5

I have a huge table (> 3000 million rows, totaling 3 TB) using Postgres 9.5 defined as follows:

CREATE TABLE user_events
(
    user_id VARCHAR NOT NULL,
    datetime BIGINT NOT NULL,
    field1 VARCHAR,
    field2 VARCHAR,
    field3 VARCHAR,
    field4 VARCHAR,
    field5 VARCHAR,
    CONSTRAINT user_events_user_id_datetime_pk PRIMARY KEY (user_id, datetime)
);

alter table user_events set (autovacuum_vacuum_cost_delay=10);

I need to query this table roughly 2000 times per second but I'm not being able to parallelize enough (I'm reaching approx half that).

Using the following prepared statement, I get a reasonable (I suppose) response time:

PREPARE getact AS select * from user_events where user_id = $1 order by datetime limit 1000;

explain analyze EXECUTE getact('xxxxxxxx-xxxx-xxxx-xxxx-xxxxxxxxxxxx');
                                                                        QUERY PLAN                                                                        
----------------------------------------------------------------------------------------------------------------------------------------------------------
 Limit  (cost=0.70..1495.10 rows=367 width=878) (actual time=0.028..0.044 rows=4 loops=1)
   ->  Index Scan using user_events_user_id_datetime_pk on user_events  (cost=0.70..1495.10 rows=367 width=878) (actual time=0.026..0.034 rows=4 loops=1)
         Index Cond: ((user_id)::text = 'xxxxxxxx-xxxx-xxxx-xxxx-xxxxxxxxxxxx'::text)
 Execution time: 0.073 ms

Some additional notes:

  • The content wasn't loaded in an orderly manner so datetime won't be physically ordered increasingly but from now on it will.
  • The table is mostly append only
  • We expect the table to grow at most a %50 more in the long term.

At this point I'm looking for any configuration suggestion. I know I had scaling options like a readonly replica or sharding, but would like to avoid that as much as possible for now.

Would executing CLUSTER work in this case? It would seems like the most part of the cost is in the index scanning, so I'd guess it won't, but I don't know (and testing it is really expensive).

Some more information:

  • There are multiple threads writing (mostly appending) at the same rate that needs to be read
  • Though the times described with the prepared statement are real, I've seen results ranging from < 1 ms to > 100ms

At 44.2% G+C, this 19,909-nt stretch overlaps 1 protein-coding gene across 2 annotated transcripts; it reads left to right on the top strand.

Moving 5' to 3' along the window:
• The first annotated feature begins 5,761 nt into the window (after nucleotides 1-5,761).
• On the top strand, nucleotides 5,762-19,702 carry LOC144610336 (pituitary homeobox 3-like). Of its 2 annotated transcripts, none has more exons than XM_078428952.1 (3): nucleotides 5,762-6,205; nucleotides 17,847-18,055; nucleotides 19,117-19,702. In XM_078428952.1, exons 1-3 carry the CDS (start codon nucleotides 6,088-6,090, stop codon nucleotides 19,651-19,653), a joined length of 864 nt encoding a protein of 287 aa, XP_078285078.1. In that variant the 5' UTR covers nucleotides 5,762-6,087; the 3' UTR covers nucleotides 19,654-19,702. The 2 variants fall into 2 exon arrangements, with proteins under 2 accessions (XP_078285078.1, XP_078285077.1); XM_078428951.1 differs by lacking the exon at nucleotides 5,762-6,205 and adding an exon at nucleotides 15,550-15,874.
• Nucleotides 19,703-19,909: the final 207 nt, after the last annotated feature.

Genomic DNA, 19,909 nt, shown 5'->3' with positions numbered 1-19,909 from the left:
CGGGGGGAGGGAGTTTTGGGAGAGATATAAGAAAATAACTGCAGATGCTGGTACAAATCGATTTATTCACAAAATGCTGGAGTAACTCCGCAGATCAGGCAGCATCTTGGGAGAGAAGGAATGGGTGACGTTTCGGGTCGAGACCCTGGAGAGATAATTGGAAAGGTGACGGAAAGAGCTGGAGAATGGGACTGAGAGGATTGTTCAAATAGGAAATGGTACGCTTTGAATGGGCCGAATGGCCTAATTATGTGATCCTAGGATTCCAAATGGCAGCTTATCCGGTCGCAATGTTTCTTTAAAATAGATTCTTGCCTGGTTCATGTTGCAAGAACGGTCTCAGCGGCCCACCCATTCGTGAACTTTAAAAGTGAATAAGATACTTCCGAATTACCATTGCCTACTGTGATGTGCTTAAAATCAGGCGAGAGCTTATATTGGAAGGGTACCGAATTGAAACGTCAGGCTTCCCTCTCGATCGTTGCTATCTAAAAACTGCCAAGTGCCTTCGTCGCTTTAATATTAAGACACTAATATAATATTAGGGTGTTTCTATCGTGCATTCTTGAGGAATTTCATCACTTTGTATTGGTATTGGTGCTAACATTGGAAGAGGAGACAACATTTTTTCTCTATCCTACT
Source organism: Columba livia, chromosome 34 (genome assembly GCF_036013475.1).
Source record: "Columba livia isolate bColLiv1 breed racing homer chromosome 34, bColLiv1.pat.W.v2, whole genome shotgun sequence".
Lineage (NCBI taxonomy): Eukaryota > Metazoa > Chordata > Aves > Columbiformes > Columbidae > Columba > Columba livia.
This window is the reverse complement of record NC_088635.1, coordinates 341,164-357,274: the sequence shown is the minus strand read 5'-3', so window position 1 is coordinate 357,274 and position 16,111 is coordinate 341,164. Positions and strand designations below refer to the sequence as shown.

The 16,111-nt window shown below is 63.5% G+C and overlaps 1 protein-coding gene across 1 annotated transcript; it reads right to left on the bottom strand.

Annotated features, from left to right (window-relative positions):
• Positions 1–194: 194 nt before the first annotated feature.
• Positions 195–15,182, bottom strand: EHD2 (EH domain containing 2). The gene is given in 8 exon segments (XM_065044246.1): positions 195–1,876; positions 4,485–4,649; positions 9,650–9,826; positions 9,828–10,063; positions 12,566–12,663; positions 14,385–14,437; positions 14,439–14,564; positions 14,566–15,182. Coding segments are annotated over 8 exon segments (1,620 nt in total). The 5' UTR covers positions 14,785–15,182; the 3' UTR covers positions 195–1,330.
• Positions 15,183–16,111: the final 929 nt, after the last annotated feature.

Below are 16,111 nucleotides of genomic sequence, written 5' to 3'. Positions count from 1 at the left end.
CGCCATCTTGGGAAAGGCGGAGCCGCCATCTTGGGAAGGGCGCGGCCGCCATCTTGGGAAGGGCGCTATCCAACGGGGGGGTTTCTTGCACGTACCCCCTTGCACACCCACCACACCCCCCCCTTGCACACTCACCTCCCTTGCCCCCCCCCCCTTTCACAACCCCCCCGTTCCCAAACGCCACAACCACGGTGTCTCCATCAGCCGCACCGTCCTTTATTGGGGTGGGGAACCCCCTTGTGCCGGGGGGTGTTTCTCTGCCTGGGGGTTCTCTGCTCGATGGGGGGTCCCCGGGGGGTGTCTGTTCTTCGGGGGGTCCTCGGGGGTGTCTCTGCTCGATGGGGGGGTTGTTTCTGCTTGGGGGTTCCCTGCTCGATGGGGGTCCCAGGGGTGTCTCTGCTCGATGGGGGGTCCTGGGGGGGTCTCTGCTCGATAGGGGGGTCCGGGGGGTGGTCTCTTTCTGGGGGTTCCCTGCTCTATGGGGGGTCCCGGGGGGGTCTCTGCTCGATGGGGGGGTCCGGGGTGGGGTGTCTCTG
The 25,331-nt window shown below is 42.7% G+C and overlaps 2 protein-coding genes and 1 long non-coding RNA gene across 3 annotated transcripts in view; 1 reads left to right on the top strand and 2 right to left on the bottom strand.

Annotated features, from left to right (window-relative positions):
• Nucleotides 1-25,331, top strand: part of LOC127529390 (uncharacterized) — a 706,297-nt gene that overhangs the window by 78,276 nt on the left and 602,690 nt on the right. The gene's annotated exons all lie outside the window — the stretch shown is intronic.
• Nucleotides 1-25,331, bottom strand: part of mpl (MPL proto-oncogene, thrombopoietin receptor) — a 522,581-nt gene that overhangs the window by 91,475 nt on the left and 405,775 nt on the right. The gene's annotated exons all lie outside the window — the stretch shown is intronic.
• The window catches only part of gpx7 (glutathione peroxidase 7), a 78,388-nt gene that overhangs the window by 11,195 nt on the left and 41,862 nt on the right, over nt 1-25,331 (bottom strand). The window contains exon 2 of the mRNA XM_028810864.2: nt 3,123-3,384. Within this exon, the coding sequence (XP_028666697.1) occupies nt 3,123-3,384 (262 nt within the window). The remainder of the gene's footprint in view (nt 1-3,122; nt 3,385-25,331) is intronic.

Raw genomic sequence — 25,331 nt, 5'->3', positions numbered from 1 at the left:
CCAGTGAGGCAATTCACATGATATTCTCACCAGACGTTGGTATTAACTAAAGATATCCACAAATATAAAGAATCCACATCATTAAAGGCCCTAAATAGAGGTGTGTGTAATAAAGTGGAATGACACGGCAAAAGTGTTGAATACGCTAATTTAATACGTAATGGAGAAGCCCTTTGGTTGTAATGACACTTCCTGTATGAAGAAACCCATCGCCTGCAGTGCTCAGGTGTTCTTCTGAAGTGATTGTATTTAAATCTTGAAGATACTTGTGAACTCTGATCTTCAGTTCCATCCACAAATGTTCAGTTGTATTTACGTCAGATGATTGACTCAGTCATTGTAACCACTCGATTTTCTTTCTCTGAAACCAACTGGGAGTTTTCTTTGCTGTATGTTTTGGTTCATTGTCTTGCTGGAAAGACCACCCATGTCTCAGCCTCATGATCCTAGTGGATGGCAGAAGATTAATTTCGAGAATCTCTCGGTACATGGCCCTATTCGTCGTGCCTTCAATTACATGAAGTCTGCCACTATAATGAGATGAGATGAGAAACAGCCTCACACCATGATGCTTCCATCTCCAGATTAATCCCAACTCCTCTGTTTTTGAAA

EXPLAIN (ANALYZE, BUFFERS) (slowest) result

EXPLAIN (ANALYZE, BUFFERS) SELECT * FROM user_events WHERE user_id = 'XXXXXXXX-XXXX-XXXX-XXXX-XXXXXXXXXXXX';
                                                                        QUERY PLAN                                                                        
----------------------------------------------------------------------------------------------------------------------------------------------------------
 Index Scan using user_events_user_id_datetime_pk on user_events  (cost=0.70..1495.10 rows=367 width=878) (actual time=3.336..1162.936 rows=1518 loops=1)
   Index Cond: ((user_id)::text = 'XXXXXXXX-XXXX-XXXX-XXXX-XXXXXXXXXXXX'::text)
   Buffers: shared hit=5 read=1532
 Planning time: 0.071 ms
 Execution time: 1164.926 ms
EXPLAIN (ANALYZE, BUFFERS) SELECT * FROM user_events WHERE user_id = 'yyyyyyyy-yyyy-yyyy-yyyy-yyyyyyyyyyyy';
                                                                        QUERY PLAN                                                                        
----------------------------------------------------------------------------------------------------------------------------------------------------------
 Index Scan using user_events_user_id_datetime_pk on user_events  (cost=0.70..1495.10 rows=367 width=878) (actual time=18.890..953.809 rows=1269 loops=1)
   Index Cond: ((user_id)::text = 'yyyyyyyy-yyyy-yyyy-yyyy-yyyyyyyyyyyy'::text)
   Buffers: shared hit=5 read=1282 dirtied=107
 Planning time: 0.105 ms
 Execution time: 955.590 ms
(5 rows)
1

Although I didn't reach an answer for the issue (due to time constraints), I think that the most useful tip to remark is:

Use EXPLAIN (ANALYZE, BUFFERS) ... on many queries (with different values) to try to understand what is happening. In my case, this put back CLUSTER as a possible optimization option.

What I would do if I had the time to try to optimize the table:

  1. Change the indexed values for the smallest possible. In my case, that would mean changing the user_id from VARCHARto UUID.
  2. Execute CLUSTER to reduce the number of pages fetched.
  • On additional note, CLUSTER requires at least (table size + idx size) free space to work. So, in a huge table like my case, this is not a valid alternative. So, as final remark, in my case it would be a better idea to try to load the information in an orderly manner to minimize the performance issues described. – Matias SM Jan 4 '17 at 18:18

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